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Anna Ancher’s painting A Vaccination underlines the importance of vaccines for the community and how children are key elements in public health. It also celebrates advances in medical services. Let’s discover the history and technique of this masterpiece!
Anna Kirstine Ancher, nee Brøndum (1859-1935) was born, lived, and even died in Skagen. After some private painting lessons, during her adolescence she attended the school of painting for women in Copenhagen. She married Michael Ancher, a local painter, in 1880. They had a daughter and decided to live in their own city until their deaths.
Anna became a recognized artist especially with the exhibition of Charlottenborg in Copenhagen in 1880, at only 21 years old. It must be noted that she succeeded in working as a woman in a typically male world, as the artistic environment was in her time. She usually represented real life in her culture, including some religious and health subjects.
A Vaccination was painted by Ancher in 1899 and immediately thereafter was exhibited at the annual Charlottenborg Spring Exhibition. The painting was a great success, not only for its characteristics, but also because it had already been sold to a Swedish match manufacturer’s private collection even before the exhibition. This was very unusual for the time and in particular for Ancher, so much so that it was even mentioned in the newspapers.
Moreover, scenes of medical procedures and especially of vaccinations were quite frequently seen in European culture at the time, since the smallpox vaccine became widespread and in some areas vaccines were even mandatory. So, when Anna Ancher presented this work, the theme was already well-known by critics and was no longer controversial.
Since 2013 the painting has been on display at the Skagens Museum in Denmark. Until that year it remained private property, only known from and described in documents such as letters, studies, and black-and-white photographs.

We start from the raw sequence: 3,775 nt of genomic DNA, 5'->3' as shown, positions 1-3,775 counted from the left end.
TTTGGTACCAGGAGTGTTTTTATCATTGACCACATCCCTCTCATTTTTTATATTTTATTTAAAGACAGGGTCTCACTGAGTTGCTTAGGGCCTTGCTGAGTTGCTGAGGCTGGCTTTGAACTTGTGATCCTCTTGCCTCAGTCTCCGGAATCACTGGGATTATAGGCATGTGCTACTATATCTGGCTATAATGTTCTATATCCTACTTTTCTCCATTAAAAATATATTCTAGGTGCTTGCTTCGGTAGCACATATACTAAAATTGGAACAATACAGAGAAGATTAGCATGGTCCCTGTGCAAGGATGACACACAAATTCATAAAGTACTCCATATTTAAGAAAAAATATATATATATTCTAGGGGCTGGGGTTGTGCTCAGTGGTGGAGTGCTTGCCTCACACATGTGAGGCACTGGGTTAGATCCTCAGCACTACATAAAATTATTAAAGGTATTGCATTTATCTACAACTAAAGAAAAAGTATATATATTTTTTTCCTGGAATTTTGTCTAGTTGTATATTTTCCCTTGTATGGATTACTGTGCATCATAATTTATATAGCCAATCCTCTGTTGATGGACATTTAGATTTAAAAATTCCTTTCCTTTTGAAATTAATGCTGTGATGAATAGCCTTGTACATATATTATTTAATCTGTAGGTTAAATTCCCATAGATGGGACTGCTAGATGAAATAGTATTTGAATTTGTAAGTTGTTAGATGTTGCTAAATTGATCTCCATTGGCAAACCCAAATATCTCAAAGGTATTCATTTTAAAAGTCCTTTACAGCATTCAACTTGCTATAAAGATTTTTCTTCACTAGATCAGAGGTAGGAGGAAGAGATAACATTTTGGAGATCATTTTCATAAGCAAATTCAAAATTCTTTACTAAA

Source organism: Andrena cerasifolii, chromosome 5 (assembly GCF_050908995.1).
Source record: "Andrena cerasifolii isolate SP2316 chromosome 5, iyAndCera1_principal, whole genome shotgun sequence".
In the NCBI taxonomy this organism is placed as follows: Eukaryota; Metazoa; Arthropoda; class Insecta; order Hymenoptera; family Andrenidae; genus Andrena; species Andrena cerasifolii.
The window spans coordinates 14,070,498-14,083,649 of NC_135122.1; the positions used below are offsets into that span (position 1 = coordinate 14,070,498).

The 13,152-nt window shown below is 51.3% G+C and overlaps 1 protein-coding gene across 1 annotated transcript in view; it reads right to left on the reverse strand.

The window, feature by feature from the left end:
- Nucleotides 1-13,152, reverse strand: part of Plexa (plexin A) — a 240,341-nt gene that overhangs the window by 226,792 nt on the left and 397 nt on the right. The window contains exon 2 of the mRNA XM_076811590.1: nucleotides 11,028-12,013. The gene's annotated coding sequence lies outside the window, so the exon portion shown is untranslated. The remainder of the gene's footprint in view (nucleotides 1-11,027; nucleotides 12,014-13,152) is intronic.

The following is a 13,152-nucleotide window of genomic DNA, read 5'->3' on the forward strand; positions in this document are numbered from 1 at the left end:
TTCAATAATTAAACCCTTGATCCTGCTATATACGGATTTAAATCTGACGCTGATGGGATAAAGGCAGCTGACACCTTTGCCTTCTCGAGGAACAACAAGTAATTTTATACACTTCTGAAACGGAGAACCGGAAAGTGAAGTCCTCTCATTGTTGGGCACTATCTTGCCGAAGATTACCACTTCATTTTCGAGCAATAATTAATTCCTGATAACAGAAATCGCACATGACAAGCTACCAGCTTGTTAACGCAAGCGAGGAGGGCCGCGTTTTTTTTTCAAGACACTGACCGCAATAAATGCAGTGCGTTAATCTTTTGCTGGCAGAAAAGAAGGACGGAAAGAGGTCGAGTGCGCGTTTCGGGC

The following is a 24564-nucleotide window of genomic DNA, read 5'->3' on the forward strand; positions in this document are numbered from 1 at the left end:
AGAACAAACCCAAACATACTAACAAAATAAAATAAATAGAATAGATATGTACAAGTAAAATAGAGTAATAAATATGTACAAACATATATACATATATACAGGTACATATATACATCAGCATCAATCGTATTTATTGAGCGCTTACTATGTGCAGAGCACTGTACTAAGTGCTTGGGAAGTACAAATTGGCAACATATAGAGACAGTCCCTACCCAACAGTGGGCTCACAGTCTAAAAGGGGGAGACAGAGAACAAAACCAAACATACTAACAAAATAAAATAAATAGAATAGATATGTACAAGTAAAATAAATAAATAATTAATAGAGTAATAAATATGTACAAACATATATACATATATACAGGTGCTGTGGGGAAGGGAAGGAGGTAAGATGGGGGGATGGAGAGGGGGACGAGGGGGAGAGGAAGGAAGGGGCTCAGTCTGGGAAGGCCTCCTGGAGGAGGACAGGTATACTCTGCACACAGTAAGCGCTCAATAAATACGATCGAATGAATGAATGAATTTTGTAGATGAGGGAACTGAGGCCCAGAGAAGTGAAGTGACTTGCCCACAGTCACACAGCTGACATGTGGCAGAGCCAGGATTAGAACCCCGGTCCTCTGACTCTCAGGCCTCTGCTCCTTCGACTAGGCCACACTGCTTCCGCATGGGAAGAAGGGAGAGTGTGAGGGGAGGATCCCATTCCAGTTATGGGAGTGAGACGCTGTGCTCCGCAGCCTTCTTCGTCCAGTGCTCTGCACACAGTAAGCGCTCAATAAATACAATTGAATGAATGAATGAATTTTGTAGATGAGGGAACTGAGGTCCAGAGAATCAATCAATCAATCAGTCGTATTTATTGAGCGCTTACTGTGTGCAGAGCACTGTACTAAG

In 2020-2021, a retrospective exhibition about Ancher was organized at the Statens Museum for Kunst (Copenhagen, Denmark), Skagens Museums (Skagen, Denmark) and Lillehammer Kunstmuseum (Lillehammer, Norway). It was the largest exhibition about the artist to date and A Vaccination was included in the theme “Community.”
Ancher did many studies for this work, experimenting with colors and testing various compositional elements. She also probably sketched on-site during vaccination clinics, as can be read from letters sent between her and her mother.
In the definitive version she added movement, distributing both standing and sitting figures. Moreover, she added windows. These are fundamental in the artist’s oeuvre, since they are the source of light both for the representation and the real subject. In other words, Ancher used them to illuminate the scene of her painting, but the doctor also needed light in real life in the room to be able to see while performing his work.
The final work includes a doctor in the foreground with his back to the observer. He is about to inject a little girl on her mother’s lap. Another woman in a pink dress is sitting just behind them, surrounded by three kids and with another very little one in her arms. Three more women are standing just in front of the windows with their children, and yet another three women sit in the background, speaking while breastfeeding. Some children are waiting for vaccinations while others have already received it.